Penang is set to get its First Green Condos
The River Tropics condominium in Penang will feature certifiably green units in a first for the island. Photo Credit: New Bob Group via NB Tropics
Penang is an architectural gem renowned for its historic mélange of buildings constructed in British colonial, Indian, Chinese and Malay styles, all of which vie for attention in scenic arrangements. Now the island’s architectural landscape is set to be enriched further still – this time with a project promising green standards.
A new condominium in development, called “River Tropics,” in Seberang Jaya township has been declared certifiably eco-friendly by both Malaysia’s Real Estate and Housing Developers Association (Rehda) and Singapore’s Building and Construction Authority. Developed by the New Bob Group and scheduled to be opened early next year, the 148-unit property will feature the latest eco-friendly technologies aimed at maximizing the energy and water usage of individual homes. Water- and energy-saving smart technologies will include high-efficiency toilets and self-tinting windows that modulate the degree of sunlight that enters rooms during daytime so as to allow residents to rely on natural light instead of the electrically powered indoor variety.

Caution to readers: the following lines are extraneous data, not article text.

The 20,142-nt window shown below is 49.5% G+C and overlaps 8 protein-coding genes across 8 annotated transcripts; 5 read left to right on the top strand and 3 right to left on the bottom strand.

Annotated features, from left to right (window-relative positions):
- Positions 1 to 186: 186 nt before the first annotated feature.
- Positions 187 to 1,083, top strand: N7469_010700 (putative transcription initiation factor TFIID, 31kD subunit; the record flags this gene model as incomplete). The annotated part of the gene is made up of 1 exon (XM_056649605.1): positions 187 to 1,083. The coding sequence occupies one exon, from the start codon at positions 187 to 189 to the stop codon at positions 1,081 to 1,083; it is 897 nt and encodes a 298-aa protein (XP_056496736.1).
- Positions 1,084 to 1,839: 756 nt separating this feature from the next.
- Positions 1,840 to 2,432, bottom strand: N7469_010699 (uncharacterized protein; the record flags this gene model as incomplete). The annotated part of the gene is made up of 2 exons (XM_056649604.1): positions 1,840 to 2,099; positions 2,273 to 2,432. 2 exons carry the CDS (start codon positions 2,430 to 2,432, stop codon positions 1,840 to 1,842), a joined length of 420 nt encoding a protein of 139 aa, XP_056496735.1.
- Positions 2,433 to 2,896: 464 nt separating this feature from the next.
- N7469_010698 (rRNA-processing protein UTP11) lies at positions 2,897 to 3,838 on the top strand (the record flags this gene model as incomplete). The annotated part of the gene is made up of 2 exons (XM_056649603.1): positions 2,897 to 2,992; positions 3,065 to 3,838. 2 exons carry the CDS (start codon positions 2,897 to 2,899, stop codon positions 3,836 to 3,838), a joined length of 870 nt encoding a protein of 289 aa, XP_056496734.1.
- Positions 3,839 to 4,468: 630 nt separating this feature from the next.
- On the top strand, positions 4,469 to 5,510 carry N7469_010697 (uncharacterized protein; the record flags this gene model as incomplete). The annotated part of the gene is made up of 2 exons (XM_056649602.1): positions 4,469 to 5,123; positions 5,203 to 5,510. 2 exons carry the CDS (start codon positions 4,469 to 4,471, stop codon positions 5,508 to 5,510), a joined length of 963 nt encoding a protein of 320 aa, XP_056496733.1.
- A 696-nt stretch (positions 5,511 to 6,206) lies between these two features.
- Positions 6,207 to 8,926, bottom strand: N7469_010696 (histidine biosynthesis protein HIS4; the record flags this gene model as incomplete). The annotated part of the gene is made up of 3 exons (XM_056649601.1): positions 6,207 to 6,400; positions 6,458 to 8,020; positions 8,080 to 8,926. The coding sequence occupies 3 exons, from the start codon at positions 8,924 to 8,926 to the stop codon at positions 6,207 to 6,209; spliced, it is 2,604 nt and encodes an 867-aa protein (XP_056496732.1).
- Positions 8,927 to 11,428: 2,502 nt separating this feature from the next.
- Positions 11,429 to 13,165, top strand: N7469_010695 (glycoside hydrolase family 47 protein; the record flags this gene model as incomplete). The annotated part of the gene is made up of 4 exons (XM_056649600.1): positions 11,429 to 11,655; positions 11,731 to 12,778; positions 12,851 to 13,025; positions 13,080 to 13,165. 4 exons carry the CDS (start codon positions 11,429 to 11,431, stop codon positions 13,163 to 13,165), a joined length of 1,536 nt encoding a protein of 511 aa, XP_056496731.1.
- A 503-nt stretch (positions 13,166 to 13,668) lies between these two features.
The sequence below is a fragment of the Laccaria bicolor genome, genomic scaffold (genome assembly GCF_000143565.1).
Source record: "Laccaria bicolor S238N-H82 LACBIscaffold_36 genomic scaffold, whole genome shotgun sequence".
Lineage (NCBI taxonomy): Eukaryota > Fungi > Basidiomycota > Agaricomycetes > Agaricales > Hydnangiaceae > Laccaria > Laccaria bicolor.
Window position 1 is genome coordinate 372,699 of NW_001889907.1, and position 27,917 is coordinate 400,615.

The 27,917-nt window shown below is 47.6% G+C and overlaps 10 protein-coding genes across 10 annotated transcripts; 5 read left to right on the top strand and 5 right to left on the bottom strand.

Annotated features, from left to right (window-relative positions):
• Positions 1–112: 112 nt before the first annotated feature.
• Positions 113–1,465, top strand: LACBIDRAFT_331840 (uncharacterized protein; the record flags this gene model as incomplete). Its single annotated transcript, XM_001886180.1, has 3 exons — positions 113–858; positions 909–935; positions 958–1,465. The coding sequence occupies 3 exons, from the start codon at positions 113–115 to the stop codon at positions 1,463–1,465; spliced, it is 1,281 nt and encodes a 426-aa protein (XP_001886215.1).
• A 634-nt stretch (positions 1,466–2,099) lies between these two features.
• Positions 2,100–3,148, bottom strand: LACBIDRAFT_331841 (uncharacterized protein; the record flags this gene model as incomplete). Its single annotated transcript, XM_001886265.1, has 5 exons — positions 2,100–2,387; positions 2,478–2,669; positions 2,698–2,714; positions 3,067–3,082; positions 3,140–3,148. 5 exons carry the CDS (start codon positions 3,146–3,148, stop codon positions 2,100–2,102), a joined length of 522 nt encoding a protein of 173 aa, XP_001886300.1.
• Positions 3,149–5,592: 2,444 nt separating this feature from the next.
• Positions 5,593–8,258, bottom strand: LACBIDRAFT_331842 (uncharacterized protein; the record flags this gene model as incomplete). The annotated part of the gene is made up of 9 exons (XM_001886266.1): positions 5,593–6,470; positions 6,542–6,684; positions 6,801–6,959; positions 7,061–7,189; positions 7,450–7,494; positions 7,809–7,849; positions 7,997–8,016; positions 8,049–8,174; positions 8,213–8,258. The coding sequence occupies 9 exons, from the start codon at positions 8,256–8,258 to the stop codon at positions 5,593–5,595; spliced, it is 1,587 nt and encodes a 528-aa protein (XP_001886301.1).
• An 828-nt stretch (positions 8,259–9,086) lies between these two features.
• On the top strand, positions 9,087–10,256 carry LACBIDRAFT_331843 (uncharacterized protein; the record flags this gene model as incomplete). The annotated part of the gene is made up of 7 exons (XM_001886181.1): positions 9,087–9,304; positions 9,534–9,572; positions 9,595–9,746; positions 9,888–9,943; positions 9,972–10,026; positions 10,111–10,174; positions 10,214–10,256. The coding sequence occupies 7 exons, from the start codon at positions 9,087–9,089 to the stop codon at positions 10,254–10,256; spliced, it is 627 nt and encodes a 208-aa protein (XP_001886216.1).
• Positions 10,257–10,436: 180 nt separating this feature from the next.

The developer is seeking to lead the way in sustainable new buildings in Penang with the backing of the island’s City Council, which wants to encourage other developers to follow suit through financial incentives. As with green homes elsewhere across Malaysia, the idea is that the principles of green living will need to start right at home for the sake of both individuals and communities. By cutting back on their water and energy usage over an extended period of time at home, residents will not only save money for themselves but also contribute to the sustainable management of resources within their communities.
Like some of its neighbors in Southeast Asia, Malaysia has been a victim of its increased material prosperity and often helter-skelter development when it comes to an unsustainable exploitation of natural resources, which has duly been reflected in adverse lifestyle changes. In the past, traditional homes, which were designed for the country’s tropical climate, were naturally eco-friendly. They were modest in size and constructed from renewable and recyclable materials: wood, bamboo, thatch. They often used their own water sources from adjacent tanks, cisterns and reservoirs of collected rainwater, and they had negligible carbon footprints. Designed for the year-long sweltering heat and humidity, these so-called vernacular homes were airy and naturally well ventilated.
Today’s modern homes, which have been built from stone, cement, glass and steel and designed in Western architectural styles originally for colder climates, are often a far cry from such prudent stewardship of available resources. They tend to be far less eco-friendly, including the frequent use of excessive indoor lighting and air-conditioning. Households also tend to waste excessive amounts of water. In order for green homes to gain a stronger foothold in Malaysia, local developers will need to lead the way.